Gaza war casts shadow over White House correspondents' dinner

US President Joe Biden at the 2023 edition of the White House Correspondents' Association dinner in Washington (SAUL LOEB)
US President Joe Biden at the 2023 edition of the White House Correspondents' Association dinner in Washington (SAUL LOEB)
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The White House Correspondents' Association dinner, which annually brings reporters, politicians and a glitzy array of celebrities together in a mostly lighthearted affair, will take place Saturday under very different circumstances, including a call for a boycott by Palestinian journalists.

With President Joe Biden heading a long list of VIP guests, more than two dozen Palestinian journalists this week issued an open letter urging their American colleagues to boycott the dinner.

"You have a unique responsibility to speak truth to power and uphold journalistic integrity," said the letter. "It is unacceptable to stay silent out of fear or professional concern while journalists in Gaza continue to be detained, tortured, and killed for doing our jobs."

According to the New York-based Committee for the Protection of Journalists (CPJ), at least 97 journalists -- including 92 Palestinians -- have been killed since war erupted on October 7 with Hamas's invasion of southern Israel. At least 16 others have been wounded.

In addition to the boycott call, an anti-war coalition is planning a demonstration not far from the Washington Hilton hotel where the dinner is to take place.

The anti-war group Code Pink, part of the coalition, said it planned to "shut down" the dinner to protest "the complicity of the Biden administration in the targeting and killing of Palestinian journalists by the Israeli military."

It said its action would be "nonviolent" but offered no details.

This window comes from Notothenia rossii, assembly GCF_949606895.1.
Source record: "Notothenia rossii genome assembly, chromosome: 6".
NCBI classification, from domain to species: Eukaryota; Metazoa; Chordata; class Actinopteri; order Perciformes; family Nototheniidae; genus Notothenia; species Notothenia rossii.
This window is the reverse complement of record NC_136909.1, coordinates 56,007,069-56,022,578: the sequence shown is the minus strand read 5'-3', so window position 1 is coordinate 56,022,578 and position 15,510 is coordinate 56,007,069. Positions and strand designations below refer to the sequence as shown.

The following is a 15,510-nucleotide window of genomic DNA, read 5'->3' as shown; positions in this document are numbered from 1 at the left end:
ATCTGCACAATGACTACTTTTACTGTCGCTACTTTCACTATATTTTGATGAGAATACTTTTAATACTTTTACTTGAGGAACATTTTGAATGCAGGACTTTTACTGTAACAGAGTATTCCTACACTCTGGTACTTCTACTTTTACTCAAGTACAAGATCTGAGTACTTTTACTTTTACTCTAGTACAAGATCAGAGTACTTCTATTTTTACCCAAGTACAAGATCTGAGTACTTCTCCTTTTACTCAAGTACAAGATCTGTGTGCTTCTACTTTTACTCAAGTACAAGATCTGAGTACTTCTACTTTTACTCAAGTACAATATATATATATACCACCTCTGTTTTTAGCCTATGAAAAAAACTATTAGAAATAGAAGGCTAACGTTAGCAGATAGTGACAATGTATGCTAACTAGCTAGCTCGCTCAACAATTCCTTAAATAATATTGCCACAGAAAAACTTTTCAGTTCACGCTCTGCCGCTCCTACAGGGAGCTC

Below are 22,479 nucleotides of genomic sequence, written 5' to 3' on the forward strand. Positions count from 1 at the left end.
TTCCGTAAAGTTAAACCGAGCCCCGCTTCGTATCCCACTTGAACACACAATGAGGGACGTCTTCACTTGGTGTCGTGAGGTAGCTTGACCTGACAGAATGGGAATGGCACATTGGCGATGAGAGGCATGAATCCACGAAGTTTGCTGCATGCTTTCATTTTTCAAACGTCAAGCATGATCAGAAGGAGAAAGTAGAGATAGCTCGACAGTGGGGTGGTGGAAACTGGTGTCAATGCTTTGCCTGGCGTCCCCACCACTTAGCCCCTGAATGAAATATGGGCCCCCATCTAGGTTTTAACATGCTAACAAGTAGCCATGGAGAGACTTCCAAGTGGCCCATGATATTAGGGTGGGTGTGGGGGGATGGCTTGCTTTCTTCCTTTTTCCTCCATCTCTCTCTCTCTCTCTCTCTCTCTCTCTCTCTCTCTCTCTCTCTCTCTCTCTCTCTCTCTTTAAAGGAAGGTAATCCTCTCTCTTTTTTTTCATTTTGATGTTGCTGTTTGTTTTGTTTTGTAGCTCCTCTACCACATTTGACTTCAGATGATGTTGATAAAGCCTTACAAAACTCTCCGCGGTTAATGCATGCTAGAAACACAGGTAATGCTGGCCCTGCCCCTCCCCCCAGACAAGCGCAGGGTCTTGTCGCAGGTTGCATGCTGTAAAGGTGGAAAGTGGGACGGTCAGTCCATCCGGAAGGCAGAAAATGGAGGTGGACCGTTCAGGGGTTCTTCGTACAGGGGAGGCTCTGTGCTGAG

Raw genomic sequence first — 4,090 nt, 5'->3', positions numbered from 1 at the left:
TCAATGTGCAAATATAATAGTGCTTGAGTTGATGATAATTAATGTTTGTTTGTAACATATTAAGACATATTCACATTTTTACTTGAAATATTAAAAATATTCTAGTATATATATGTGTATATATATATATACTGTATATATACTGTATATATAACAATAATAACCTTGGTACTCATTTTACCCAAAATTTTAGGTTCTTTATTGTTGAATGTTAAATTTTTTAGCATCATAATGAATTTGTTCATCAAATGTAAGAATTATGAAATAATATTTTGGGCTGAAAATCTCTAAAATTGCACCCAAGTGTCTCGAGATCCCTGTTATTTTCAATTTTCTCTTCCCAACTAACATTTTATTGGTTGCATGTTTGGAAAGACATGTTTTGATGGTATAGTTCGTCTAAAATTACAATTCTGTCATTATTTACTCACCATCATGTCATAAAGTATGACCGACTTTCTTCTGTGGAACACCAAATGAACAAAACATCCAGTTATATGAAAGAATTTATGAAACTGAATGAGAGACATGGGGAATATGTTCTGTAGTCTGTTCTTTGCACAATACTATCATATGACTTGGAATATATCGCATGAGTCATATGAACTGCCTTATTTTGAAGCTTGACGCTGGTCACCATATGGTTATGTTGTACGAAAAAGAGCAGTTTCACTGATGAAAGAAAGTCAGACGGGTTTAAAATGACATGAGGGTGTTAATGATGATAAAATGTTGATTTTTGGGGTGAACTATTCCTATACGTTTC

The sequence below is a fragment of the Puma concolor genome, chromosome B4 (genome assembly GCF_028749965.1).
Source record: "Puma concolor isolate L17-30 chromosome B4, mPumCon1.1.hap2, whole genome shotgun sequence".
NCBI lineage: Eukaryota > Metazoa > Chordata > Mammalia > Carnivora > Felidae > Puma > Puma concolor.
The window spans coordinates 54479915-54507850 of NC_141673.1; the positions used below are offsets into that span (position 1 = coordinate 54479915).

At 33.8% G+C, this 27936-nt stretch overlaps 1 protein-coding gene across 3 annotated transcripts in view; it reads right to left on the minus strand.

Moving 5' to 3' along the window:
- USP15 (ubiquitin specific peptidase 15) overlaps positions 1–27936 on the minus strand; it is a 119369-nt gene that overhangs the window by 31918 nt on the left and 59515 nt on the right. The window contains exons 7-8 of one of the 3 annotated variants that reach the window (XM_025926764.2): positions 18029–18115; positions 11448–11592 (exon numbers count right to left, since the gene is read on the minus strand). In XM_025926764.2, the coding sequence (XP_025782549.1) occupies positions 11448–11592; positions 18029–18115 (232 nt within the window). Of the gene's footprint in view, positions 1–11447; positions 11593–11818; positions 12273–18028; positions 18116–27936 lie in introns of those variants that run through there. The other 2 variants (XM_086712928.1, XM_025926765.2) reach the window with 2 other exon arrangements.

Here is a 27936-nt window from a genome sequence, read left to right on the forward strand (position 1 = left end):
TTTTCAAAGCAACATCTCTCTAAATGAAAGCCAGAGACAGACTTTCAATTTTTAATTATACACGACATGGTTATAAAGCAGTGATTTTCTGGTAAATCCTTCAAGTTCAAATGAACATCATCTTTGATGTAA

For months, Biden's every move has been shadowed by protesters angry over US support for the Israeli military offensive in Gaza. He has been met by shouts of "Genocide Joe" and noisy calls for an immediate ceasefire in Gaza.

The gala dinner and a surrounding series of society events are taking place as the Gaza protest movement has been spreading to colleges across the country, and as police crackdowns on some campuses have led to hundreds of arrests.

At the dinner, in keeping with longstanding tradition -- interrupted during the Donald Trump years -- Biden will sit on the dais keeping a steady smile on his face as a guest comedian rips into him.

This year it will be Colin Jost, a longtime writer and actor with NBC's "Saturday Night Live," who seeks to entertain the crowd of VIPs in their tuxedos and flowing evening gowns. (Jost's wife, actress Scarlett Johansson, is expected to be there.)

The 81-year-old US president, also in keeping with tradition, will then deliver a speech, sure to include some self-mockery, some ribbing of the press and, no doubt, some sharp-elbowed jabs at Trump, his presumptive opponent in November's presidential election.

The annual dinner has been organized since 1920 by the influential White House Correspondents' Association, which honors top reporters and awards journalism scholarships.

Last year, 2,600 people attended.

The association declined an AFP request to comment on the boycott call and the planned demonstration.